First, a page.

Seminar to Offer 'Radical' View of Christianity

By Smith, Craig | Tribune-Review/Pittsburgh Tribune-Review, June 23, 2013 | Go to article overview

Seminar to Offer 'Radical' View of Christianity


Smith, Craig, Tribune-Review/Pittsburgh Tribune-Review


Matthew Fox and Andrew Harvey have been called mystics, prophets, heretics.

Fox, a former Catholic priest the Vatican expelled for his views on feminism, sexuality and the priesthood, and Harvey, the follower of a Hindu guru who studied with a Tibetan mystic, will bring their "radical, relevant Christianity" to Pittsburgh next weekend.

The two, whose teachings are controversial for many mainstream churches and theologians, will lead a seminar June 28-30 at the First United Methodist Church in Shadyside.

"We hope to get church people and non-church people excited about the Cosmic Christ and Historical Jesus. ... Our species is in trouble; we've got it in us to change," said Fox, who became an Episcopal priest in 1993 and founded University of Creation Spirituality in Oakland, Calif. He advocates "goddess" worship and started the Cosmic Mass, replacing pews and hymnals with dancing and DJs, to enliven worship.

Harvey, a lifelong follower of a 13th-century Muslim poet and founding director of the Institute for Sacred Activism, believes the world needs to return to "the words of the mystics and ... the nonviolent philosophies of Gandhi, Nelson Mandela and the Dalai Lama."

Their views are diametrically different from those of traditional churches.

"It's radically different from conservative Christianity," said the Rev. Jeff Miller, pastor at the Harvest Bible Chapel in Wexford. "Our church would adhere to scripture. ... All those different ideas get their authority from somewhere else."

Will this "radical, relevant Christianity" play well in Pittsburgh, a former mill town where some consider a shot and a beer to be a mixed drink?

The Rev. Gail Ransom, director of Christian education at Shadyside's First United Methodist Church, thinks it will.

"Our church is very open," she said. "We are progressive but still a mainstream faith."

The church in 2010 hosted Khandro Rinpoche, the highest-ranking female Tibetan Buddhist teacher, and a year later joined a network that welcomes gay and lesbian churchgoers. …

The rest of this article is only available to active members of Questia

Sign up now for a free, 1-day trial and receive full access to:

  • Questia's entire collection
  • Automatic bibliography creation
  • More helpful research tools like notes, citations, and highlights
  • Ad-free environment

Already a member? Log in now.

Notes for this article

Add a new note
If you are trying to select text to create highlights or citations, remember that you must now click or tap on the first word, and then click or tap on the last word.
One moment ...
Default project is now your active project.
Project items

Items saved from this article

This article has been saved
Highlights (0)
Some of your highlights are legacy items.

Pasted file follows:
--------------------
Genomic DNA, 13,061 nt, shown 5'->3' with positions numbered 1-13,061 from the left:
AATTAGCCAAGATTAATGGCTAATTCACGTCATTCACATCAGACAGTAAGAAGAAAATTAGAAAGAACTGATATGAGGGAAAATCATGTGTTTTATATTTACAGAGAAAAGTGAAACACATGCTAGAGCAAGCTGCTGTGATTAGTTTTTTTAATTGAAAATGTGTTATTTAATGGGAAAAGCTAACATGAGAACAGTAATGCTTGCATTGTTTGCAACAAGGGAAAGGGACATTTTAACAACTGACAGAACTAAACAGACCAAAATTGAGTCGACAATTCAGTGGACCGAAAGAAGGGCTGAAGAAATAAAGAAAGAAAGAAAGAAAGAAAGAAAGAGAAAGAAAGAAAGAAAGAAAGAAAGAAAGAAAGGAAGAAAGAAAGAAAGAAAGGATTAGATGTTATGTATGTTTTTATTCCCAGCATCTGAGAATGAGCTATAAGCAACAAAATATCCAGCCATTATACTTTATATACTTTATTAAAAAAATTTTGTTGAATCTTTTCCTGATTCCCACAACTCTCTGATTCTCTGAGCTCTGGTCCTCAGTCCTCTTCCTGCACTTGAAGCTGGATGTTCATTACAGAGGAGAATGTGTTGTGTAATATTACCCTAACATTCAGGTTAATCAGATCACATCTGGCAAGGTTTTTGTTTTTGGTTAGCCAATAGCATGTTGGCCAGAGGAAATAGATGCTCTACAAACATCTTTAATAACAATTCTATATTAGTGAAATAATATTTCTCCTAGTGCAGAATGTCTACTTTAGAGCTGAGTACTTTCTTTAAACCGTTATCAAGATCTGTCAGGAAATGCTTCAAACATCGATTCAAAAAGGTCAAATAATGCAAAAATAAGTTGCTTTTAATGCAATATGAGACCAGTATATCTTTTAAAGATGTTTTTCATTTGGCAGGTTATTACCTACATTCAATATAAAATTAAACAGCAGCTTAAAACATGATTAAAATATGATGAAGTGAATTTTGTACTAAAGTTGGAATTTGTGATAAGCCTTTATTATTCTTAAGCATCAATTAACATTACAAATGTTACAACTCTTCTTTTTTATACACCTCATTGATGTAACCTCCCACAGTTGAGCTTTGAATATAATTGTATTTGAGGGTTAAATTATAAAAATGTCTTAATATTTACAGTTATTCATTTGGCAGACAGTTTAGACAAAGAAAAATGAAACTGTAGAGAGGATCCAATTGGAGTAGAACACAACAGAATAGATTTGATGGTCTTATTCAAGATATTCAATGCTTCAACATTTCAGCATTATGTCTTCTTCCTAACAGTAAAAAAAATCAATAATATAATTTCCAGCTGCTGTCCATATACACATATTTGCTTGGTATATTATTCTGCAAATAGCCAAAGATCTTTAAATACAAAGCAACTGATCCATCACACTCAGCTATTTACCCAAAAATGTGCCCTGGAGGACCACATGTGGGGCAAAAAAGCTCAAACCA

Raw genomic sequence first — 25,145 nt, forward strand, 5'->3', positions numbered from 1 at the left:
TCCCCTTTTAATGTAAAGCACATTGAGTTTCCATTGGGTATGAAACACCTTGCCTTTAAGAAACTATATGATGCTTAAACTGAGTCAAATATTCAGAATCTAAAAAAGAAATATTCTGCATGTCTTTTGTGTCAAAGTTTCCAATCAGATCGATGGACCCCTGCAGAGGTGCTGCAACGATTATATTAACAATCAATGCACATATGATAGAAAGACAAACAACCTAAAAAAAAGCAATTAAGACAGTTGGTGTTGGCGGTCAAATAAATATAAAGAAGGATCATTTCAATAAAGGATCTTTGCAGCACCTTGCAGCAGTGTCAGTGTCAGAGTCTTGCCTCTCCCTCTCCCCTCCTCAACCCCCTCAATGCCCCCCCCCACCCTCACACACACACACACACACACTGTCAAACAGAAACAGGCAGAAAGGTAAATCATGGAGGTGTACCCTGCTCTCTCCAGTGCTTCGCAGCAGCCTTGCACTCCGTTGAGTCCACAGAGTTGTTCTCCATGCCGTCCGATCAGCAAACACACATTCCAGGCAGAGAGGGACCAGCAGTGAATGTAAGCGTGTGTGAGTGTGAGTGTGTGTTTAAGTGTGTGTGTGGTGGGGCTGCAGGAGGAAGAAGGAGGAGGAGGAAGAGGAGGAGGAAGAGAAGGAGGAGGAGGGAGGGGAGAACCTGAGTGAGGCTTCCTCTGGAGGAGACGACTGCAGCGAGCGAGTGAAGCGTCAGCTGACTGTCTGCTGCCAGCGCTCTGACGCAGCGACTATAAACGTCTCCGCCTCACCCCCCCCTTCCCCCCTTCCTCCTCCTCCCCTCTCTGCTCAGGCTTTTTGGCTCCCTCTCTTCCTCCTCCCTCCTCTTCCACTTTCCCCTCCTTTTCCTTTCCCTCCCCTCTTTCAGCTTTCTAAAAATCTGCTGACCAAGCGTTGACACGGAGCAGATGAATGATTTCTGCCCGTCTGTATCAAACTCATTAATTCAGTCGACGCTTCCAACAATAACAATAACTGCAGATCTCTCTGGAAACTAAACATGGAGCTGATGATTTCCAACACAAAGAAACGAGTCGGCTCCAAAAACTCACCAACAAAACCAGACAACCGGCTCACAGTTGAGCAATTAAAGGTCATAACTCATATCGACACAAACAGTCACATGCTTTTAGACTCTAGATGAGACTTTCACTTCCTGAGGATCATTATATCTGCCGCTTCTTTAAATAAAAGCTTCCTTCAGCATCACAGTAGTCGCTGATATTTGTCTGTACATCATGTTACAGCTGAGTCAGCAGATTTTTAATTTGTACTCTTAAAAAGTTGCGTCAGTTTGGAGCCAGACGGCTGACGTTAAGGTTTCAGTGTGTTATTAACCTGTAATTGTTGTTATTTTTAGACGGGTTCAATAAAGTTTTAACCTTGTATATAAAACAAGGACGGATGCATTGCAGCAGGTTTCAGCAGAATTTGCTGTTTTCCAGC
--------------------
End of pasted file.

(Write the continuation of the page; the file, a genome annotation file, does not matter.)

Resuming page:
Highlights saved before July 30, 2012 will not be displayed on their respective source pages.

You can easily re-create the highlights by opening the book page or article, selecting the text, and clicking “Highlight.”

Citations (0)
Some of your citations are legacy items.

Any citation created before July 30, 2012 will labeled as a “Cited page.” New citations will be saved as cited passages, pages or articles.

We also added the ability to view new citations from your projects or the book or article where you created them.

Notes (0)
Bookmarks (0)

You have no saved items from this article

Project items include:
  • Saved book/article
  • Highlights
  • Quotes/citations
  • Notes
  • Bookmarks
Notes
Cite this article

Cited article

Style
Citations are available only to our active members.
Sign up now to cite pages or passages in MLA, APA and Chicago citation styles.

(Einhorn, 1992, p. 25)

(Einhorn 25)

1

1. Lois J. Einhorn, Abraham Lincoln, the Orator: Penetrating the Lincoln Legend (Westport, CT: Greenwood Press, 1992), 25, http://www.questia.com/read/27419298.

Cited article

Seminar to Offer 'Radical' View of Christianity
Settings

Settings

Typeface
Text size Smaller Larger Reset View mode
Search within

Search within this article

Look up

Look up a word

  • Dictionary
  • Thesaurus
Please submit a word or phrase above.
Print this page

Print this page

Why can't I print more than one page at a time?

Full screen

matching results for page

Cited passage

Style
Citations are available only to our active members.
Sign up now to cite pages or passages in MLA, APA and Chicago citation styles.

"Portraying himself as an honest, ordinary person helped Lincoln identify with his audiences." (Einhorn, 1992, p. 25).

"Portraying himself as an honest, ordinary person helped Lincoln identify with his audiences." (Einhorn 25)

"Portraying himself as an honest, ordinary person helped Lincoln identify with his audiences."1

1. Lois J. Einhorn, Abraham Lincoln, the Orator: Penetrating the Lincoln Legend (Westport, CT: Greenwood Press, 1992), 25, http://www.questia.com/read/27419298.

Cited passage

Thanks for trying Questia!

Please continue trying out our research tools, but please note, full functionality is available only to our active members.

Your work will be lost once you leave this Web page.

For full access in an ad-free environment, sign up now for a FREE, 1-day trial.

Already a member? Log in now.